Apr

3

Piling On


Posted by at 8:15 pm on April 3, 2012
Category: BIS

Piling OnBack when the Bureau of Industry and Security (“BIS”) was begging Congress to give it authority to increase the amount of penalties it could impose, it said that higher penalties would avoid the need for creative charging letters which allege that a single action constitutes four, five, six or more separate violations. For a while, BIS seemed to stick to its word after Congress essentially gave BIS the power to fine exporters in amounts equal to the gross domestic products of certain small countries.

But good intentions, like party balloons, are ephemeral. Look at the settlement documents recently released by BIS pursuant to which Dresser, Inc. agreed to pay $88,000 to settle charges of export violations. In that charging letter, BIS resurrects from its deserved grave the old practice, thought to be forsworn, of adding a separate count for an S.E.D. violation to each and every export count. The first ten counts allege export of control valves classified as ECCN 2B350 without a license. The next 10 counts are for S.E.D. violations for each of the ten preceding export violations. For nine of the ten S.E.D. violations, the only alleged misstatement was “N.L.R.,” or “No License Required” when in fact licenses were required. Of course, every export violation where an S.E.D. is required and the exporter fails to get a license will necessarily involve this same S.E.D. violation, effectively increasing the maximum penalty for export violations from $250,000 to $500,000.

One of the charged S.E.D. violations also involves an alleged failure by the company to state the correct ECCN on the S.E.D. It’s not entirely clear what ECCN was listed. If the incorrect ECCN charged was EAR99, then this will necessarily occur with every export violation. It also seems likely that the other nine S.E.Ds showed EAR99 as the ECCN, making it unclear as to why just one instance of this was singled out.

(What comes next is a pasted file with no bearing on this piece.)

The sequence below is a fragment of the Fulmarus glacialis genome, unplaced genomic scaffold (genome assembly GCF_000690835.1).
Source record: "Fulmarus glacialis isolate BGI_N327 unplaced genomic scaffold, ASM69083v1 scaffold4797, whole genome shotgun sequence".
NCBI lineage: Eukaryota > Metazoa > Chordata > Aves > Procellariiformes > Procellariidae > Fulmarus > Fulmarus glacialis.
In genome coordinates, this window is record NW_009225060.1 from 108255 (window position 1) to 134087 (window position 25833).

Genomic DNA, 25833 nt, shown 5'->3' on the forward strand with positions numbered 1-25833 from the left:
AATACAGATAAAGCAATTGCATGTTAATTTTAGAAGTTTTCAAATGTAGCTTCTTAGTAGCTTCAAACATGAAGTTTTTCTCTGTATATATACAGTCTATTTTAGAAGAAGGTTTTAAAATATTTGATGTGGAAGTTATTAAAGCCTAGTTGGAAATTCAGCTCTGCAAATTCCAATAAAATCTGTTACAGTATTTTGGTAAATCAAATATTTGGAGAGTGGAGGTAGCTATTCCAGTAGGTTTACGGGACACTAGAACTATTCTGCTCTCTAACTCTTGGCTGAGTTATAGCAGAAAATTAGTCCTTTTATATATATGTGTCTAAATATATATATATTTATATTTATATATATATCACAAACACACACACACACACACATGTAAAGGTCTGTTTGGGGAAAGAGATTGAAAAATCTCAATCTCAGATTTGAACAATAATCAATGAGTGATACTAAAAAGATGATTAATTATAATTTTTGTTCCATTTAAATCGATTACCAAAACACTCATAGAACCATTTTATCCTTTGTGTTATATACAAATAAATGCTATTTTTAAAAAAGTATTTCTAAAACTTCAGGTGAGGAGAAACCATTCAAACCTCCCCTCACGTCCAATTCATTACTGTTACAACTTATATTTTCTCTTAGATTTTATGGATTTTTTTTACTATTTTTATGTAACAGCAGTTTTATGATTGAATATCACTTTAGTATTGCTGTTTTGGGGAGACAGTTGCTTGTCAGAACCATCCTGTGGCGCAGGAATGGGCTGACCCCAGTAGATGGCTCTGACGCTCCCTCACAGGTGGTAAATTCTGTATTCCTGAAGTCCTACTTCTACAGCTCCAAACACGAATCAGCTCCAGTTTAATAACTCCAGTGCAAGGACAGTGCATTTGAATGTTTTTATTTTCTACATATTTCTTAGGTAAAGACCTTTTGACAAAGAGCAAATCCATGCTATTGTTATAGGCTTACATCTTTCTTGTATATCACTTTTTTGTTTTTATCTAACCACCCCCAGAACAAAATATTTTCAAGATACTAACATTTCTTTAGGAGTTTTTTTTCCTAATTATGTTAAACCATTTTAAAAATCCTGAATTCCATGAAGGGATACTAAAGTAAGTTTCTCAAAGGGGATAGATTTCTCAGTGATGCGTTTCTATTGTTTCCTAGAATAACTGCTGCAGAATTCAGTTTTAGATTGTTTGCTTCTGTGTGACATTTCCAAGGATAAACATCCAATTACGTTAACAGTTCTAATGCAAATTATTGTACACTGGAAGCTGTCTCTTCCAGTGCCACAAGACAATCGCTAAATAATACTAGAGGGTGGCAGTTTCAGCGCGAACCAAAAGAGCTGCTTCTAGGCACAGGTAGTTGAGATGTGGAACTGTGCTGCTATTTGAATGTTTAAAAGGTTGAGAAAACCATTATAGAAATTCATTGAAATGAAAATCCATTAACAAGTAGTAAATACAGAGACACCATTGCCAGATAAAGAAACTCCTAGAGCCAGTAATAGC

Also puzzling here was why BIS engaged in this piling on of charges where the ultimate penalty was $88,000 and didn’t require these charging gymnastics. Where the exporter has purposefully given a false description of the item exported in order to export it without a license, I can see some justification for adding an S.E.D. charge. But there is absolutely nothing in this case to suggest that the S.E.D.s called the exported items anything but what they were: control valves.

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2 Comments:


Given how old the violations are (2002 to 2005), I think what happened was the voluntary disclosure was filed in 2006, prior to the IEEPA Enhancement Act, and a charging document was then drafted based on the prior practice that got stuck in a BIS time warp and never updated (probably because it was in an outdated version of Word Perfect). Still, this will be good for lawyers trying to scare the bejesus belt out of their clients.

Comment by C. Stein on April 4th, 2012 @ 12:16 pm